Khathu: hello alt
alt: Hi Khathu , how goes it?
Khathu: it is going well and with you
alt: Hello Spivey
Spivey: Hi alt and Khathu!
Khathu: Hello Spivey
alt: doing great Khathu.. just updating my away LOL
Khathu: alt - i included you on my reply to the historian of the SRT let me know what you think
alt: thanks Khathu, I would like to hear what they have to say... wishing you the best.
Khathu: at this point it really doesn't matter to me
alt: don't let them get you down.... work at it, as tactfully as possible. as they say .. Keep your eye on the prize....
Khathu: i have bigger fish to fry
alt: fry away then LOL
Khathu: i'm already heating up the oil...lol
alt: good man!!!! I' m working on some stuff that is new to me... Methodist Episcopal, South.... didn't realize this church had a large AA component during slavery and in the south. had y'all heard of this denomination of the Methodist church?
Spivey: Yes I had alt, but don't know much about it.
Khathu: yes i have alt
alt: I wasn't aware of it's significance in my family history until last week
Khathu: okay. Hello Seventies
Seventies Soulchild: Good afternoon Lunch Bunch
Spivey: Hi Seventies Soulchild!
alt: Hello Seventies Soulchild
Seventies Soulchild: hi Khathu, Spivey alt!
Spivey: There was a Methodist Episcopal church here in Queens, New York alt. I attended a couple of times with friends. It was, of course, located in an all-Black neighborhood.
alt: hello Selma
Spivey: Hi Selma!
Khathu: Hello Selma
Selma: Afternoon alt, khathu, seventies and spivey
Seventies Soulchild: Hi Selma
Spivey: Very few people attended alt but that may have been because the majority of people in the neighborhood were Southern Baptists and there were three Baptists churches in the same vicinity.
alt: okay Spivey,,, I'm talking about the Methodist Episcopal, South prior to the end of slavery...
Spivey: I understand alt. I'm just pointing out that there was a Methodist Episcopal church here in Jamaica, Queens as well. That entire neighborhood was peopled by 'homies' from the South, mainly Georgia.
alt: I've got a lot of reading to do on the church.. as well as what Selma is laying on me LOL
Seventies Soulchild: alt you're talking about the 1850's?
alt: and prior to that Seventies Soulchild
Spivey: I suppose you do alt especially since there was obviously a spread of the religion along with migration of people from the South.
Seventies Soulchild: ok I ask because the little bit I do know about the Methodist church... lol ... is that Richard Allen founded the AME in the early 1800's So I would presume that would be the dominant Methodist church in the black community.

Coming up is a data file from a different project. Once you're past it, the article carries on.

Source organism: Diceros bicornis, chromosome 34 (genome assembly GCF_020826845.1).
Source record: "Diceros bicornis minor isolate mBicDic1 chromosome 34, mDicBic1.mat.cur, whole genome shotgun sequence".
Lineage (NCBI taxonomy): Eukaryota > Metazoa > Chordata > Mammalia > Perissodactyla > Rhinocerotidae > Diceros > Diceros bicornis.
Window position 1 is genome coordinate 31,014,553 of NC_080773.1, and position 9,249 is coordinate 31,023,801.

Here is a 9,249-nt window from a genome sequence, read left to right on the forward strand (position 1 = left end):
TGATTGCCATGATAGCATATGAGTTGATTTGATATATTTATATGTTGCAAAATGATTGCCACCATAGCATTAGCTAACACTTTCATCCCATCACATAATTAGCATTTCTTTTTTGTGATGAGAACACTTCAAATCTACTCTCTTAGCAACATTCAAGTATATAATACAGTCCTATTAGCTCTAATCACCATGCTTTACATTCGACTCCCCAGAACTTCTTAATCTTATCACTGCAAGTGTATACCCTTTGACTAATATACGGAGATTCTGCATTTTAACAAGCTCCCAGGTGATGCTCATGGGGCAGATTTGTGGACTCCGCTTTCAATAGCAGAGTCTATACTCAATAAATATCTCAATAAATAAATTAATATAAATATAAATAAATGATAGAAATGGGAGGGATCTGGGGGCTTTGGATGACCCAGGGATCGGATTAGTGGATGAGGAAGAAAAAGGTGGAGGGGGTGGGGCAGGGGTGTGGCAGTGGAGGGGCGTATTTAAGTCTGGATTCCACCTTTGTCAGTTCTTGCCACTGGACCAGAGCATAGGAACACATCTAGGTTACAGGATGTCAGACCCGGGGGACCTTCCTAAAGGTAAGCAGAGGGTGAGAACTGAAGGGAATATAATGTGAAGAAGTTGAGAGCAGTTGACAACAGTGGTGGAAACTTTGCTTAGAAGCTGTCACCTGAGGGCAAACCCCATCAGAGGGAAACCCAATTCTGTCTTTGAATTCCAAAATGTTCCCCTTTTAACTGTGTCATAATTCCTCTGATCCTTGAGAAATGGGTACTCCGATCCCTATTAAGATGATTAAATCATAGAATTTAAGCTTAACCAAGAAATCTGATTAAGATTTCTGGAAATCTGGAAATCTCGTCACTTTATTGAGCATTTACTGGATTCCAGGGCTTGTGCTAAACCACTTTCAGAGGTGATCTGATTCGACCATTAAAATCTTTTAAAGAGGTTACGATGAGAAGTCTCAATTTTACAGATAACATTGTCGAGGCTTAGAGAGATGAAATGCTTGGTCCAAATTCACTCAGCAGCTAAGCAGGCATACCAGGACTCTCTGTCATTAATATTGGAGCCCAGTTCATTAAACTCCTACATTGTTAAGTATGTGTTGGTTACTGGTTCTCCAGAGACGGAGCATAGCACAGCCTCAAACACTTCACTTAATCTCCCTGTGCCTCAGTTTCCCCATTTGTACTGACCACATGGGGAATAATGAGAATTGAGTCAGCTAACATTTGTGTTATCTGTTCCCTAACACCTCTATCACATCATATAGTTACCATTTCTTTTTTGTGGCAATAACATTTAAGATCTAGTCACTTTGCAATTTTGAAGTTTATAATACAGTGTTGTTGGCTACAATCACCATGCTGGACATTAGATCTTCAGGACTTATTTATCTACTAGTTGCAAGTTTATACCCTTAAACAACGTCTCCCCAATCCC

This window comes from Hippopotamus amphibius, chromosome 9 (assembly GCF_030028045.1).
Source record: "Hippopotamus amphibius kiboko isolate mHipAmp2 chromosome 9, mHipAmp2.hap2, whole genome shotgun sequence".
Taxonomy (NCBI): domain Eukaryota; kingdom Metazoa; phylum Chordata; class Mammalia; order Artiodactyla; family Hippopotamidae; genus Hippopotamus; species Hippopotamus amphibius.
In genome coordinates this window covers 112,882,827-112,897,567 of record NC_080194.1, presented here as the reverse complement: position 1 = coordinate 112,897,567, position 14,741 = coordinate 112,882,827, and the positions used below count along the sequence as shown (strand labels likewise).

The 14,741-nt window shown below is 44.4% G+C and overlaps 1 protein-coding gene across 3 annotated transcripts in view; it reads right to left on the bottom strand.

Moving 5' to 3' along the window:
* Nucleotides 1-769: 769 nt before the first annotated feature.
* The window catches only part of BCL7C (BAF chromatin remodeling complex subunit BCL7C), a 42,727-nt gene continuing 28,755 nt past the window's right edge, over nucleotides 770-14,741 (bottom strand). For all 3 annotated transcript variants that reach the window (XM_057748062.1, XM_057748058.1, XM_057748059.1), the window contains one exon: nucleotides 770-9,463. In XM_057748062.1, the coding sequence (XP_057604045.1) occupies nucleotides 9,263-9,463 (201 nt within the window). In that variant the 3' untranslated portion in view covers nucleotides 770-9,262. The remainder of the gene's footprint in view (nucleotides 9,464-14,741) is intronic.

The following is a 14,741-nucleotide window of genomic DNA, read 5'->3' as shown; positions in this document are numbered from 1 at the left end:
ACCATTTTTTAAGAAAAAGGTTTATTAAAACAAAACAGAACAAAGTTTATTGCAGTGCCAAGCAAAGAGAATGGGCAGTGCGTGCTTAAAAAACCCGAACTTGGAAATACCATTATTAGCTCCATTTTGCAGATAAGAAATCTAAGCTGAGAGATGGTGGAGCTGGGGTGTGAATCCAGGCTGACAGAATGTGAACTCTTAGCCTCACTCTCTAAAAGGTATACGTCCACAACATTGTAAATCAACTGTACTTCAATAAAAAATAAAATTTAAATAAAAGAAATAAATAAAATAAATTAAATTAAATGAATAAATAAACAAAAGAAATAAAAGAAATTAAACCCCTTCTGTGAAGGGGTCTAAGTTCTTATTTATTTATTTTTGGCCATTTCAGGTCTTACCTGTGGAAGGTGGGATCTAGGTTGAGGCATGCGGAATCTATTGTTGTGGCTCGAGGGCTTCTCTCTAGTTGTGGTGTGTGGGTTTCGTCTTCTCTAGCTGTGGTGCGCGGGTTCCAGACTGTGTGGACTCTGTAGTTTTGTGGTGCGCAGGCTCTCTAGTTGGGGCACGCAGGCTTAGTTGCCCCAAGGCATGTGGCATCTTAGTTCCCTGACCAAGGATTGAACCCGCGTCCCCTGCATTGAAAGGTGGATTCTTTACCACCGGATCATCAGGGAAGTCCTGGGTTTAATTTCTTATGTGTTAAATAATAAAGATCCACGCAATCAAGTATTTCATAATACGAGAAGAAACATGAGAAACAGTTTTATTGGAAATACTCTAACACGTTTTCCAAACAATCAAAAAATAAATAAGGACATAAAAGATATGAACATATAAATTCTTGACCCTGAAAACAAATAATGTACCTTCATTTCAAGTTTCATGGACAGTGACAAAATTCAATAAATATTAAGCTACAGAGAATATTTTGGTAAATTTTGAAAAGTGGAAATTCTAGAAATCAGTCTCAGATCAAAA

alt: this is separate from the A.M.E. of Richard Allen founded in 1786 in Philadelphia Seventies Soulchild
Seventies Soulchild: Ok See I know a 'little' about it... lol
alt: of the United Methodist, Zion Methodist, etc.
Seventies Soulchild: So the Methodists, I'm assuming here, were more friendly to 'integrated' churches, right?
alt: Duke University is a church school from the Methodist Episcopal, South denomination
Seventies Soulchild: ok
Selma: Where were you folks involved with the Methodist Episcopal church alt
Seventies Soulchild: Hello Ingrid_Doweary
alt: hello Ingrid
Selma: Hi INgrid
Spivey: Hi Ingrid Doweary!
alt: the great-great grandfather mentioned in the Obit last week was ordained in the ME, south in 1846 Selma and he was a slave
Khathu: Hello Ingrid
alt: in Shelbyville, Ky was where he was ordained... he later came into Ohio and joined the A.M.E. church ..founding a church in Harveysburg, Ohio in 1875.
Selma: Speaking of Duke University..in Nov they will be having a symposium on the 75th Anniversary of the publication of DuBois' book Black Reconstruction in America
Seventies Soulchild: Ok sometime ago an interested party asked "What happened to all the slave vessels that transported blacks from Africa to America? Recently a ship was found under the land where the WTC once stood.
alt: okay Selma
Seventies Soulchild: Here is an updated article on this find. http://tinyurl.com/2asjnvw Sorry to switch the subject, but this IMO was a good question.
Selma: Did others in his congregation also come from the ME church first alt..or you don't know Yet
alt: no problem Seventies Soulchild, I'm sure slave ships could have been on the Hudson, as Selma has shown me they came up the James river into richmond VA in the mid to late 1600's no Selma, there was already a rather large number of A.M.E. church in Ohio by the 1870's
Khathu: seventies a lot of the ships were destroyed after a few voyages
alt: we have A.M.E. roots dating back to 1824 in Ohio.
Selma: Does Duke have the records for this denomination alt?
alt: what do y'all think of Geder's discussion on 'modernizing' genealogy software package to include blended families, ethnicities, and same-sex marriages?
Selma: What about "invitro"
alt: yes, I believe so Selma... google Methodist Episcopal South + Duke he hasn't gone there yet Selma
Selma: In 100 years don't think this research..will quite be the same
alt: but you can already do most of what he is talking about through "Fact Type(s)" and Sentence Template structure in Roots Magic and I'm sure other programs as well
Selma: Will you be writing to Duke for possible info alt?
alt: I doubt it Selma, I'm concentrating on the Kentucky Conference right now. but I may be doing some 'googling'
AYWalton: Good afternoon, all.
alt: Khathu.. take a look at www.ogs.org and their lineage societies to see how their 'qualifiers' match up to the SRT.